Celebrity chef Jamie Oliver is planning to launch 30 Italian family-style restaurants in Asia, with the first one set to open its doors to his gastronomic followers in Hong Kong early next year. The move marks the first step in taking his chain Jamie’s Italian — which now has five eateries in England — outside his hometown, to a region which takes pride in its rich diversity of international cuisine and where the economy is picking up faster than anywhere else in the world."Why Asia? Of all the markets, it has by far the fastest-growing economy," said Edward Pinshow, president of Tranic Franchising, which formed a venture with Jamie’s Italian International for the Asia expansion."The Chinese have become extremely fond of Italian food. In Japan, Jamie’s become a household name," he said Tuesday.Pinshow told AFP that they are now raising funds for the expansion, which will start with the opening of six restaurants in Hong Kong and Singapore.They plan to roll out another 24 eateries in other parts of the region over the next five years, with China, Japan, Taiwan and Korea among the most likely candidates for location.Pinshow said they are now working hard to get their first restaurant — a 5,000 square foot, 180-seat venue in Hong Kong — ready for opening in the second quarter of next year.He said the menu would offer a full-course meal with antipasti, main dish, dessert, plus a glass of Italian wine, for an average of 300 Hong Kong dollars (38.5 US) per head."At Jamie’s restaurants, you will often find a blue-collar worker, a student, and the chairman of a blue-chip company side by side having a meal," he said, while stressing that everything they served would be "natural and organic."Hong Kong will also be established as the development hub, providing all regional support in licensing, real estate, training and logistics for the project.Meanwhile, Pinshow said Oliver also had his eyes set on Europe for his chain’s international expansion.Oliver, 34, shot to fame in 1999 with his cooking series "The Naked Chef". He has since featured in numerous television series, and sold millions of copies of his cookbooks worldwide. His 2005 television documentary "Jamie’s School Dinners" sparked a national debate on nutritional issues, and is credited with persuading some people to change their eating habits. His latest series sees him trooping across America dressed as the various members of 70’s gay band The Village People. Classic.


Born on 28 December 1933 in Somerset and educated at Wellington School. In a varied career he has been an army officer, journalist, dishwasher, bartender, chef and restaurateur. He has at some point in his life operated restaurants in France, Spain, Britain and currently Thailand. He began his working life as a journalist in Bristol, but soon decided to join the British army after watching the historical war film Zulu, reaching the rank of Second Lieutenant in the Royal Tank Regiment. On leaving the army, he worked as a dishwasher and vegetable peeler in order to make a living. After several differing jobs he ended up as radio chief for the independent commercial radio station, Radio West, in Bristol. Then the opportunity to become a presenter on BBC television arose, he was well received by audiences and soon became known as one of the original breed of modern TV chefs. He presented various cookery shows including Floyd on Fish, Far Flung Floyd, Best Of Floyd, Floyd Around the Med and the award-winning one man show Floyd Uncorked. He has written some 25 books, the first being Floyd’s Food, in 1981. His other titles include Floyd on Fish, Floyd on France: Learn to Cook the Keith Floyd Way, Far Flung Floyd: Keith Floyd’s Guide to Southeast-Asia Cooking, Floyd’s India, and 100 Great Curries. His 20 television series are still being broadcast worldwide. He opened his first restaurant in Bristol in 1971, eventually owning three in the city. He has travelled extensively, learning how to cook local dishes entertaining people in the process. In April 2008 he ventured to Singapore and Thailand in order to expand his restaurant business into Southeast Asia, opening his first Asian restaurant, Floyd’s Brasserie, in Burasari Resort, Phuket, Thailand. His restaurants are often visited by fans who have watched his many programmes or read his cookery books. He has also appeared in several episodes of the children’s television series Balamory. In 1994 I had the opportunity to cook a meal for Mr. Floyd. He was visiting Newcastle Quayside researching his latest project. He explored the kitchen, pondered the menu, consumed several bottles of red wine at the restaurant owners expense and then ordered and ate a chicken satay with chunky chips. Bless. In 2005 he toured the UK with his award winning one man live show ‘Floyd Uncorked’. Keith announced in July 2009 that he was battling bowel cancer. He died of a heart attack on September 15th 2009 at his partners home in Dorset. He had spent the last few years of his life living in the Provence region of France, near Avignon.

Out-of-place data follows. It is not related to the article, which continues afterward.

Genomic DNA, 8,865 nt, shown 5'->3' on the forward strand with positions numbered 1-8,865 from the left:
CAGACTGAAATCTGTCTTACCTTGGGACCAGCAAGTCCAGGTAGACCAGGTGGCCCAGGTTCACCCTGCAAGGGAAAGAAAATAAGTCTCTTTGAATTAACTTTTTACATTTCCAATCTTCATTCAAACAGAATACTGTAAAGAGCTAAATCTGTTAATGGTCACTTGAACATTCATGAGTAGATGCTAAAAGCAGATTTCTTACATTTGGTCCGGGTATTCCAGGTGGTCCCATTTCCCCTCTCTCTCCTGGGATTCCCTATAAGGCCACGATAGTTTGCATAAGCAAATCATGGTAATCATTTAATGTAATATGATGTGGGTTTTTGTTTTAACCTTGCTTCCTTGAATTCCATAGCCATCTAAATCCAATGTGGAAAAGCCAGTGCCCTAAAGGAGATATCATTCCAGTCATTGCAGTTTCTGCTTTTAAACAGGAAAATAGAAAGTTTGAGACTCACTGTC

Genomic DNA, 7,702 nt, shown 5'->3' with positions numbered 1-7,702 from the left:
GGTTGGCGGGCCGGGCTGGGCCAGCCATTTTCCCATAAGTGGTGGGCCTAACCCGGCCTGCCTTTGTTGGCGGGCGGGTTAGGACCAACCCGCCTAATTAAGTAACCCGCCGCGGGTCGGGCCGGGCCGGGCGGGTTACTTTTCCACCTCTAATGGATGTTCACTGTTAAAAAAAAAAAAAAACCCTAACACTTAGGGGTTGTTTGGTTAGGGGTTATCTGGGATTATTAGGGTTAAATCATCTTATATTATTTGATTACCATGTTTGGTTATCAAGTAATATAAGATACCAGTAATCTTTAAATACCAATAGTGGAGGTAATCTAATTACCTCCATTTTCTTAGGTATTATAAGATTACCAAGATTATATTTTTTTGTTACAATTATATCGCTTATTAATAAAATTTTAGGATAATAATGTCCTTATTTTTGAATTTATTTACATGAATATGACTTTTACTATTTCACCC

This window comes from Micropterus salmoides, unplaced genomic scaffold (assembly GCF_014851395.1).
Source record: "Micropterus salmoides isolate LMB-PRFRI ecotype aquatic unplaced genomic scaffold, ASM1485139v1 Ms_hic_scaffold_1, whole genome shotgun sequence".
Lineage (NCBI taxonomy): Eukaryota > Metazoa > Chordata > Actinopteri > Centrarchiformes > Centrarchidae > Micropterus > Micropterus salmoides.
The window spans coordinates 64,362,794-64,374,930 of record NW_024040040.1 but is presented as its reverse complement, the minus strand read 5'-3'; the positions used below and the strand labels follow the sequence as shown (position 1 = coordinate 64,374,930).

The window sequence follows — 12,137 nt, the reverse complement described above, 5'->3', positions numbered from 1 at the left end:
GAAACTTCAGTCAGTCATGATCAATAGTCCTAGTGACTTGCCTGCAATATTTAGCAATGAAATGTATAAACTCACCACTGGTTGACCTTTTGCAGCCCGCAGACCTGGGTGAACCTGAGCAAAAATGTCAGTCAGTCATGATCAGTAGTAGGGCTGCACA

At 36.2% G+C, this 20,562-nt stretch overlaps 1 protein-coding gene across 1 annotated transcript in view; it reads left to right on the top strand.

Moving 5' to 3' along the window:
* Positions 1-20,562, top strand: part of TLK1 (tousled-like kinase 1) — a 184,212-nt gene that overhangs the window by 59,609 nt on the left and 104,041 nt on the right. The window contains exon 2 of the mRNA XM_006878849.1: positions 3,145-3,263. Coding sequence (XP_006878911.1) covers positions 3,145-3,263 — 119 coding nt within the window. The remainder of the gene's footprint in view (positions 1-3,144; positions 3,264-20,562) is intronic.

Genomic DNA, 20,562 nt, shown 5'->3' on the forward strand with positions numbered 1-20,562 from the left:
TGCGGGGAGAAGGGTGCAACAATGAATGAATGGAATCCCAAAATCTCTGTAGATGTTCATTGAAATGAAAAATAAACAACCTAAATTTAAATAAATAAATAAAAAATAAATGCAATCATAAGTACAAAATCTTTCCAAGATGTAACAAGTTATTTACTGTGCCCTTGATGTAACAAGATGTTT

A sweet little application is available that allows you to add your blog directly onto Facebook. Friends are then able to follow you plus existing blog followers can become friends. Other foodies within Facebook are also able search and follow you or your blog. It’s simple to set up, just click on the link bellow…